Social Psychological and Personality Science vol:32 issue:5 pages:576-588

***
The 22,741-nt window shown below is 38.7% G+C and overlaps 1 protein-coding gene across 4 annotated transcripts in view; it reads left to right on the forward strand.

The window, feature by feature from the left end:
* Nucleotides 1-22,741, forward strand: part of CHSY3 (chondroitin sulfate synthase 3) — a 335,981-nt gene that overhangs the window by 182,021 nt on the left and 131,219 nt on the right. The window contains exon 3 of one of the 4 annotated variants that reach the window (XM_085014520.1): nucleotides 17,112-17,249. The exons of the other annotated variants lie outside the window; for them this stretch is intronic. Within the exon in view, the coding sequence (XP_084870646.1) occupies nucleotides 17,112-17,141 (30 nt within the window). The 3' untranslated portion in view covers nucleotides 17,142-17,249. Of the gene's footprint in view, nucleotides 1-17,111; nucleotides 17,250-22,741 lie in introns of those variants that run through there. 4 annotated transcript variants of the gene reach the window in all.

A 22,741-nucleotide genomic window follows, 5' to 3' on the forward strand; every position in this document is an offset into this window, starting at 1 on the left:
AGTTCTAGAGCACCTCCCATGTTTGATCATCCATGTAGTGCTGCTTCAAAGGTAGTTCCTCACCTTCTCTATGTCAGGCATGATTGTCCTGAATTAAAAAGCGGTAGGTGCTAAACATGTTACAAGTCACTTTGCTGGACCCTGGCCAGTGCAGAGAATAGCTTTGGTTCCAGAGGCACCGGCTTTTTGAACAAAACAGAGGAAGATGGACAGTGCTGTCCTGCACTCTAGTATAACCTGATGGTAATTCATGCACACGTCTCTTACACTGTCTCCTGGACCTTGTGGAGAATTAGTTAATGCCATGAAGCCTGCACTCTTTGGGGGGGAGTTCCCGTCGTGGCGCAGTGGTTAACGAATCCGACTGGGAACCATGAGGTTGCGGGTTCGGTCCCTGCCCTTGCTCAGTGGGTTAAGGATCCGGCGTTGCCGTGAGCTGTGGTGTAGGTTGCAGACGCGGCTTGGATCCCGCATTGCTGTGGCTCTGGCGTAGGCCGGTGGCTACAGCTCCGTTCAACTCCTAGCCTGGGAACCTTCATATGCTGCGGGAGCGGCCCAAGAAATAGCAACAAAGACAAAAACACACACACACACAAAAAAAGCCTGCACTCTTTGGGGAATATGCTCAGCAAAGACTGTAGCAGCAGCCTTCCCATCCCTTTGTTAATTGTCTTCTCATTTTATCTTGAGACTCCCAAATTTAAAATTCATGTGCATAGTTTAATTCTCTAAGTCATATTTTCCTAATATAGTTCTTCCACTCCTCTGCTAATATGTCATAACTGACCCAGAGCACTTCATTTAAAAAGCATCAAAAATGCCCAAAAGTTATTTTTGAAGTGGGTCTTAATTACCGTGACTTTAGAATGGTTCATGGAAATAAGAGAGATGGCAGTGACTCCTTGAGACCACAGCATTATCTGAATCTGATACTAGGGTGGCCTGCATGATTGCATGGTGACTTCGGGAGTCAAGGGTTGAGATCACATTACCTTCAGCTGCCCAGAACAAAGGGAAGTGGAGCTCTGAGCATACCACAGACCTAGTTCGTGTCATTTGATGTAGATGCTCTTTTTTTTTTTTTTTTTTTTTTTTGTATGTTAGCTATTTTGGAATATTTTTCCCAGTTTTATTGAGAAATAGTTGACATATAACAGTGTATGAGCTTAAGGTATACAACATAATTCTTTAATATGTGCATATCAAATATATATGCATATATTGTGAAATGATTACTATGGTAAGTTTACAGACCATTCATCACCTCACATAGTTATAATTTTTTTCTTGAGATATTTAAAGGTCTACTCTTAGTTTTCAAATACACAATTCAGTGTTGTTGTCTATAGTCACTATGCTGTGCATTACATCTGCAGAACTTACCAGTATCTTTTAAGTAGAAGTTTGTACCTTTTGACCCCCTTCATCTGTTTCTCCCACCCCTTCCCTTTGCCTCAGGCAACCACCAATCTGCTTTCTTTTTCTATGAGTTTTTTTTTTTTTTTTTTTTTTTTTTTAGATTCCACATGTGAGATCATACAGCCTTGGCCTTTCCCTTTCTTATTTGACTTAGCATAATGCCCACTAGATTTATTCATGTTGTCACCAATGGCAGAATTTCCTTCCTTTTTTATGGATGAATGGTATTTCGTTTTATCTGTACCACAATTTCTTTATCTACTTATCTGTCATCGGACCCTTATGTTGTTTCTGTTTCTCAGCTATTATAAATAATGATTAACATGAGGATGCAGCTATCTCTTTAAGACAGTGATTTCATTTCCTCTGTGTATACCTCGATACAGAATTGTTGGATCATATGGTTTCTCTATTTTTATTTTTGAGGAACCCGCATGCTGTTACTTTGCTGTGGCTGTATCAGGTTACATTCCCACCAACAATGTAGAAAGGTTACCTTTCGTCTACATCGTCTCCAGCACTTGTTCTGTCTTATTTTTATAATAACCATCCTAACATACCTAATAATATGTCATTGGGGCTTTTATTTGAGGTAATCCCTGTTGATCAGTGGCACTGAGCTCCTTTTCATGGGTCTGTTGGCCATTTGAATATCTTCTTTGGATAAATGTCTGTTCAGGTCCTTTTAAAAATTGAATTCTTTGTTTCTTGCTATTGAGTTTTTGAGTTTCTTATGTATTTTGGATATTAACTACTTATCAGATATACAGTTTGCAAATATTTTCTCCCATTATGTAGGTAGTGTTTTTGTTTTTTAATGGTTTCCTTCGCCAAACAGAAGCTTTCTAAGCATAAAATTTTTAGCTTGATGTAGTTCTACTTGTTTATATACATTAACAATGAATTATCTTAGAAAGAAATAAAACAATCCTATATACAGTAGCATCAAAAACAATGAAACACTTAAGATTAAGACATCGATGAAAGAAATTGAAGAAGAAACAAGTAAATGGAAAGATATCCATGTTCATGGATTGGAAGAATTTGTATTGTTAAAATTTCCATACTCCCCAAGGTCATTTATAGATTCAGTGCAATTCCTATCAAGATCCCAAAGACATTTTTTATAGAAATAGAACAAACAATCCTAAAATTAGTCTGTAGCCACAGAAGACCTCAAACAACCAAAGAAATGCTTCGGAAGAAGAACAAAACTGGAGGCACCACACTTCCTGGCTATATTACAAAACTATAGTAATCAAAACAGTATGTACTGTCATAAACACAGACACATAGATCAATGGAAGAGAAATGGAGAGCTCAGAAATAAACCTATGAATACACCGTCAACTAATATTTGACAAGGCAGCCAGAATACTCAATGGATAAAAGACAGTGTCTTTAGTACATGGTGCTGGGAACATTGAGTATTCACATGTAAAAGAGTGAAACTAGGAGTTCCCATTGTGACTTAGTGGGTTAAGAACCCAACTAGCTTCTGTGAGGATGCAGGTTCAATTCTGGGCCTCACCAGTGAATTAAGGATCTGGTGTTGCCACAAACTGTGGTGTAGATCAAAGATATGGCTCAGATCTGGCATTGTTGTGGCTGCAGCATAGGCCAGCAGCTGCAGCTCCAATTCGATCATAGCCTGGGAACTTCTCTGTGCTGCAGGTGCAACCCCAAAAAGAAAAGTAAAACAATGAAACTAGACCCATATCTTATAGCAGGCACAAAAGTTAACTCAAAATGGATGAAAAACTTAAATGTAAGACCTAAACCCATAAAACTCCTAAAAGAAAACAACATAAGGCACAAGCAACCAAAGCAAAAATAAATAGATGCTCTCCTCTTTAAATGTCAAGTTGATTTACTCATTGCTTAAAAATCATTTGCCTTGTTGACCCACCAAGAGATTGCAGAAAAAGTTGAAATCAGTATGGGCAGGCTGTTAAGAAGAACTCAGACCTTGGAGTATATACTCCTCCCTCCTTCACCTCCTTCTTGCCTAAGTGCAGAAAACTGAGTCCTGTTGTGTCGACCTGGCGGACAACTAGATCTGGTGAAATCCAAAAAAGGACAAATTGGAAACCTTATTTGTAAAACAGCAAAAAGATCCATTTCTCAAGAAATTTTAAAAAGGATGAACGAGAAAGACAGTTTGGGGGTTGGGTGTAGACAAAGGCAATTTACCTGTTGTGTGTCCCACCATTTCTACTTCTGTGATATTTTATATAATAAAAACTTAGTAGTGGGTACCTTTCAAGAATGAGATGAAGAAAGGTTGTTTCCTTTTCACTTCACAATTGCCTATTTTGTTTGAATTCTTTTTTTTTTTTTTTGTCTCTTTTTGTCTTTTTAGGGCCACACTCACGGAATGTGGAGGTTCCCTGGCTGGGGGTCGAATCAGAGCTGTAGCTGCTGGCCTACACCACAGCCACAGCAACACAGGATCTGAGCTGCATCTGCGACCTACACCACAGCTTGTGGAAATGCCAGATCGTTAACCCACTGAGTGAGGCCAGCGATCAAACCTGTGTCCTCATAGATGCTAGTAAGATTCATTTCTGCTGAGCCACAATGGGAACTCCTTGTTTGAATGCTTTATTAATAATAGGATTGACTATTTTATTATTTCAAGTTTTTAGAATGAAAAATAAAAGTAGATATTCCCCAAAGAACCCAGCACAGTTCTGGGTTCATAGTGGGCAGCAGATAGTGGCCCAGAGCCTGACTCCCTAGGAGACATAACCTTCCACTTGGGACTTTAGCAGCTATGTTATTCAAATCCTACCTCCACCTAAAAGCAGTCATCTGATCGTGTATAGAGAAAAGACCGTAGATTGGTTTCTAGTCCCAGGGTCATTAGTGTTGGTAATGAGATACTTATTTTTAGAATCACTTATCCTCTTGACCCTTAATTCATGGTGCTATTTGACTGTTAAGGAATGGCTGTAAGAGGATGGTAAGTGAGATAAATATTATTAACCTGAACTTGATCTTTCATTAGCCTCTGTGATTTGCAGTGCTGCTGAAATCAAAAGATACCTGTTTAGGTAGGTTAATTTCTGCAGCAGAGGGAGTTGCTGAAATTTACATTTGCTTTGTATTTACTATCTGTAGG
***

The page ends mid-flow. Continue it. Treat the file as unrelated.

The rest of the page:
For members of stigmatized groups, being confronted with highstatus outgroup members threatens social identity and undermines performance on status-relevant dimensions. Two experiments examined whether the negative effects of outgroup contexts are alleviated when value is expressed for a dimension on which the stigmatized ingroup excels. Specifically, the authors assessed whether ingroup versus outgroup context and contextual value for ingroup dimensions affects group members' reactions to failure on status-relevant dimensions and subsequent performance. Experiment 1 showed that in comparison to ingroup contexts, outgroup contexts induce stigmatized group members to protect social identity and to feel more agitated following negative performance feedback. Experiment 2 showed that when others in the context emphasize the importance of a dimension on which the ingroup excels, the negative effects of outgroup contexts are alleviated, stigmatized group members feel more cheerful concerning an upcoming task, and task performance is characterized by a focus on success.